History of the American Society of Transplant Surgeons on the Occasion of its 20th Anniversary
Below is the text of the book published for ASTS' 20th anniversary in 1994, in sections. Some Presidential Addresses are also available separately. Founding and Early Years Presidential Reminiscences Presidential Addresses The Scientific Program and Scientific Progress Accreditation of Training Programs, Fellowship Grants and Faculty Development, and Postgraduate Course The Chimera ASTS Newsletter, Societal Perceptions and Ethical Issues, Politics and Patients ASTS Membership and Bylaws 1994
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The American Society of Transplant Surgeons was founded in 1974 in an effort to unite surgeons involved in the fledgling field of transplantation The effort was spearheaded by Drs. Frederick Merkel and John Bergen from Northwestern University and Dr. Aaron Bannett from Albert Einstein Medical Center. The idea to form a national society grew out of a meeting originally convened by the Department of Health, Education and Welfare to obtain input from transplant surgeons concerning the Social Security Act of 1972. This act, later signed into law, established the End-Stage Renal Disease (ERSD) Program.
A special organizational meeting was held at the Chicago O'Hare International Airport in the Spring of 1974. There the name and membership details were established. In October of 1974, a meeting was held in conjunction with the American College of Surgeons meeting in Miami Beach, Florida. Sir Roy Calne of the United Kingdom addressed the inaugural meeting and galvanized the group to proceed with the new society.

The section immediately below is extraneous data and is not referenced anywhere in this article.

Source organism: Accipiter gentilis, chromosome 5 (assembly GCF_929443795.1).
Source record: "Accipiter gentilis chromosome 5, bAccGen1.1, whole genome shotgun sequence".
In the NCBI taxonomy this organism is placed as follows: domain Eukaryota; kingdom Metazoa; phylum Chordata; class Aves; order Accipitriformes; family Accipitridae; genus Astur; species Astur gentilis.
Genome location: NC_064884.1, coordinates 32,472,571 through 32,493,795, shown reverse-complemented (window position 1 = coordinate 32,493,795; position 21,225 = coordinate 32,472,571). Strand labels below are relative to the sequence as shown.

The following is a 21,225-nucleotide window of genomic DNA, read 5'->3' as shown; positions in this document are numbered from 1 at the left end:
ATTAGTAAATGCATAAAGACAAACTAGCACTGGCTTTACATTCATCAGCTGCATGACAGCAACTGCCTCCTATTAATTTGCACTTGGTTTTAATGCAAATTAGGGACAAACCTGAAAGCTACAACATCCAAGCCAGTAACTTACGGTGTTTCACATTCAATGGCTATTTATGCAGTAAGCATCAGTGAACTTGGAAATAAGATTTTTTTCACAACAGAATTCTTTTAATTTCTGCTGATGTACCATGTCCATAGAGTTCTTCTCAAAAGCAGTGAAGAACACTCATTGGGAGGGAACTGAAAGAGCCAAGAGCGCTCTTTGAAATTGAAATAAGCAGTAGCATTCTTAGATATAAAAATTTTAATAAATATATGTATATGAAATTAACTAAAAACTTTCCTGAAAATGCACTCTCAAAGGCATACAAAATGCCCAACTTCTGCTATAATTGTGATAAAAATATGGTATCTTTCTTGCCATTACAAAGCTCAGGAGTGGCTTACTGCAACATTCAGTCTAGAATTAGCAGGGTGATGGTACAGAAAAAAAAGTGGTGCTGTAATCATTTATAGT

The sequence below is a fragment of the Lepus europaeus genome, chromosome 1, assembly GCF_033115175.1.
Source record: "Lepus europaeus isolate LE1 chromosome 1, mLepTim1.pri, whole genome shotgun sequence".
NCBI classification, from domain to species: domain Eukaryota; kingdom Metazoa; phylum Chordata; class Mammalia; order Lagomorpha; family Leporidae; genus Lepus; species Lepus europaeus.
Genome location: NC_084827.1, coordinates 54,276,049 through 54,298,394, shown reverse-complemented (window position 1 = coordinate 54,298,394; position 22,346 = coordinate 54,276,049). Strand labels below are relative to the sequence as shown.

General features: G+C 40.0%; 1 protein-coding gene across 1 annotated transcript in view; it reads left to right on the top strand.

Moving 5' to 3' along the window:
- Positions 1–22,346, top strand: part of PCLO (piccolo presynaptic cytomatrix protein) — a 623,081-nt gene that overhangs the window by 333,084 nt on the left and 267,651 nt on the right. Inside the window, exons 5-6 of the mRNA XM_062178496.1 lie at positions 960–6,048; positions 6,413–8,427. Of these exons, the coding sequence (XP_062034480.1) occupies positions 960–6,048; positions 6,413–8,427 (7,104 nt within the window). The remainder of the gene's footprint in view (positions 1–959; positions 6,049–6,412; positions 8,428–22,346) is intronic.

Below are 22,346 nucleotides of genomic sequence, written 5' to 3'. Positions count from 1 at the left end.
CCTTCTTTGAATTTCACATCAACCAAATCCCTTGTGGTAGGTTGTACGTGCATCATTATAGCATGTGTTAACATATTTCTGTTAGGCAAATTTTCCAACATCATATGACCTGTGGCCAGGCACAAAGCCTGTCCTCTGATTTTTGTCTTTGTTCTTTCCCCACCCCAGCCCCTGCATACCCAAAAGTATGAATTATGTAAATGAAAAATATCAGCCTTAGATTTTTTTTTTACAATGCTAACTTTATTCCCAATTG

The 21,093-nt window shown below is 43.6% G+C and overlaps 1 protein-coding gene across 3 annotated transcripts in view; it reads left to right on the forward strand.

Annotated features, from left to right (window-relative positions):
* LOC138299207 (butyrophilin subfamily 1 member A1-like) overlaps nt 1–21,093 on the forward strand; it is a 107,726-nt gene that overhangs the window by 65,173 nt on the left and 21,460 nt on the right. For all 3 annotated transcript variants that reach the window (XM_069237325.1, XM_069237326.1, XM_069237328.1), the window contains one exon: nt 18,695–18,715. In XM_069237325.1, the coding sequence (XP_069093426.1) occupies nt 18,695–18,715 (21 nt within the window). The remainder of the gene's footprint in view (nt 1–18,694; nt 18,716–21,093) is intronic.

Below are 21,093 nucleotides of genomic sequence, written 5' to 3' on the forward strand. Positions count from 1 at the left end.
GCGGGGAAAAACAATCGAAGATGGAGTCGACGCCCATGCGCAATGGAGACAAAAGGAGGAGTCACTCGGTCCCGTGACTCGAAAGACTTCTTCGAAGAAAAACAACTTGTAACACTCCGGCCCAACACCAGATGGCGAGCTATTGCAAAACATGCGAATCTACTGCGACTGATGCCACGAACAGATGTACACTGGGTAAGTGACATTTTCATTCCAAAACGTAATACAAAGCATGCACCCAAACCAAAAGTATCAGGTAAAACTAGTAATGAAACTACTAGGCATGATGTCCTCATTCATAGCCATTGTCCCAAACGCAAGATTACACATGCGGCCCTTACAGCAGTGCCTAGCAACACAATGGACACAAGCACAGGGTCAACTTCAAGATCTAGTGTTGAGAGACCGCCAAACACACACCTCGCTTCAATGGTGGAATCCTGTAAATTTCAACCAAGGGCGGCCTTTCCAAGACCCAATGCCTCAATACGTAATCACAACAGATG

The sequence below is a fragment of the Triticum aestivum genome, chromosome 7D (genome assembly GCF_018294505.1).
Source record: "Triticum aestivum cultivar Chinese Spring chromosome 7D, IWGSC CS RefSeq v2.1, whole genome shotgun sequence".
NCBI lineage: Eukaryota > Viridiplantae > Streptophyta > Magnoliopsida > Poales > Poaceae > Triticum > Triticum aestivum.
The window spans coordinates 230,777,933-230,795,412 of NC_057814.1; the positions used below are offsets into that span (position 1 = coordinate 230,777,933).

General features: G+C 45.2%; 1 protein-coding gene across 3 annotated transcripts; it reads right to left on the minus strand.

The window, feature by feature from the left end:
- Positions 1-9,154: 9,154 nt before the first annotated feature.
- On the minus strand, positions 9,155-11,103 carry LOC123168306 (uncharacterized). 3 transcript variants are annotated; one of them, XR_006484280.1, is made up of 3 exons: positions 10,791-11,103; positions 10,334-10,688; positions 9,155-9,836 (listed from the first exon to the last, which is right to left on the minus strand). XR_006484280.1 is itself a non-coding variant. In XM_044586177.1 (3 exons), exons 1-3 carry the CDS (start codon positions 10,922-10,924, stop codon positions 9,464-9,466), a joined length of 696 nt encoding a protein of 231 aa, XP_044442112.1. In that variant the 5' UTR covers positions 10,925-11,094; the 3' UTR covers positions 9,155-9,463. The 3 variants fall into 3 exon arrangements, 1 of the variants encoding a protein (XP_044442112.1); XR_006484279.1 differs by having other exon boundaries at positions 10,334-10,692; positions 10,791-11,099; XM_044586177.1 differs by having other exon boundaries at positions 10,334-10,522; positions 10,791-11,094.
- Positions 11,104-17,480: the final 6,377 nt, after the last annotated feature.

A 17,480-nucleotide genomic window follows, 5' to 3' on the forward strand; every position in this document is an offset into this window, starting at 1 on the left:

There were 127 Charter Members,19 of whom have served as ASTS President. Dr. Thomas Starzl was elected as the Society's first President and presided over the First Annual Meeting at the Hyatt Regency Hotel in Chicago, Illinois, May 23, 1975.
Over the next 20 years, the Society established a strong presence in transplantation research, education and training, and advocacy. These basic principles are still the pillars that the Society stands upon: to foster and advance the practice and science of transplantation for the benefit of patients and society; to guide those who make policy decisions that influence the practice and science of transplantation; defining and promoting training and career-long education of its members; and, advancing the professional development and careers of its members.
Today the American Society of Transplant Surgeons' membership includes more 2,000 transplant surgeons, physicians, scientists and allied health professionals from all around the globe.